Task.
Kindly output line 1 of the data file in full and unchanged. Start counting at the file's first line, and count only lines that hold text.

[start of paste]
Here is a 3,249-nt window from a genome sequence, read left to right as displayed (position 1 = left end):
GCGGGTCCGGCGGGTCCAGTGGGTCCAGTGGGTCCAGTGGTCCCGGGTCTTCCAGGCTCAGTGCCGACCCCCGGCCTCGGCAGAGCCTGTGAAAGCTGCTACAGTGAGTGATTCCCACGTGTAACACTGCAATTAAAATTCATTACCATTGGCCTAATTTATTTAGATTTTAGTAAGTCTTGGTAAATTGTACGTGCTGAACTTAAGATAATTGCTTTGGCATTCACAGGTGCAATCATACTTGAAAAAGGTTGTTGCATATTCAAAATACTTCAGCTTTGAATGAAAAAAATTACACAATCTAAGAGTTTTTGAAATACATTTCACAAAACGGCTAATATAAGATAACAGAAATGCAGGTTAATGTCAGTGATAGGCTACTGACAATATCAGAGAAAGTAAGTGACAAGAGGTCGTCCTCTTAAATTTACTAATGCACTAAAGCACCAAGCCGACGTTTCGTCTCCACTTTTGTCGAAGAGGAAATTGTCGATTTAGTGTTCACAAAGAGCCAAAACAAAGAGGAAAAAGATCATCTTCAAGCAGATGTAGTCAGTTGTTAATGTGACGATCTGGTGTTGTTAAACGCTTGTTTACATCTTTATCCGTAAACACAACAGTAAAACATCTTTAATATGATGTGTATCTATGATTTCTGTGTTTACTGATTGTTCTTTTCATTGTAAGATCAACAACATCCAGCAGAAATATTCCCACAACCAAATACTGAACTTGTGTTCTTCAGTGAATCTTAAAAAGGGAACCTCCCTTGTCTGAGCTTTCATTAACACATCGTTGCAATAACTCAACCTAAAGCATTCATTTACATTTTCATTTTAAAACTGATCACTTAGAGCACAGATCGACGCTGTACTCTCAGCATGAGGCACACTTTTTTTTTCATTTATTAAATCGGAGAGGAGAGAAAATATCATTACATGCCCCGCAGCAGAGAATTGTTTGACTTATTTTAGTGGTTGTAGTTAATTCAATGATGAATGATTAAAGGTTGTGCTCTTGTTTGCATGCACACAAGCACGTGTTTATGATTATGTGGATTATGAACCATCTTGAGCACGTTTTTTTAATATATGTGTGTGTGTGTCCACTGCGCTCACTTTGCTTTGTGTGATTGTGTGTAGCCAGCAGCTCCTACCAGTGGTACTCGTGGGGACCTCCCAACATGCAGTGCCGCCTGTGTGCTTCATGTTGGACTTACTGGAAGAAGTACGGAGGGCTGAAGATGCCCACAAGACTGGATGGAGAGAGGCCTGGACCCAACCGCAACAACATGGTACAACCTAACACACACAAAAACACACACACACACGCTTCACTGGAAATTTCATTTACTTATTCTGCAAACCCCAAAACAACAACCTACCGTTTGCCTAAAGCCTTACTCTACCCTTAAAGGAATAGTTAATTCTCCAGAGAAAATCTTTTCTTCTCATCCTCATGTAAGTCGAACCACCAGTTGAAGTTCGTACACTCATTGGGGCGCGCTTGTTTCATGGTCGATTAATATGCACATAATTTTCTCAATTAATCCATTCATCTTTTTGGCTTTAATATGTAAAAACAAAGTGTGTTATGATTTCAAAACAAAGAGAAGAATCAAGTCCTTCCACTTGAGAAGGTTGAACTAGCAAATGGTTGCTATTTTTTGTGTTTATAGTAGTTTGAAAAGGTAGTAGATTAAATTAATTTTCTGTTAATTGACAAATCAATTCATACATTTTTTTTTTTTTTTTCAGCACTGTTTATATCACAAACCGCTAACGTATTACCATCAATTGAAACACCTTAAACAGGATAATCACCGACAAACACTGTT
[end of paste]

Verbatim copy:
Here is a 3,249-nt window from a genome sequence, read left to right as displayed (position 1 = left end):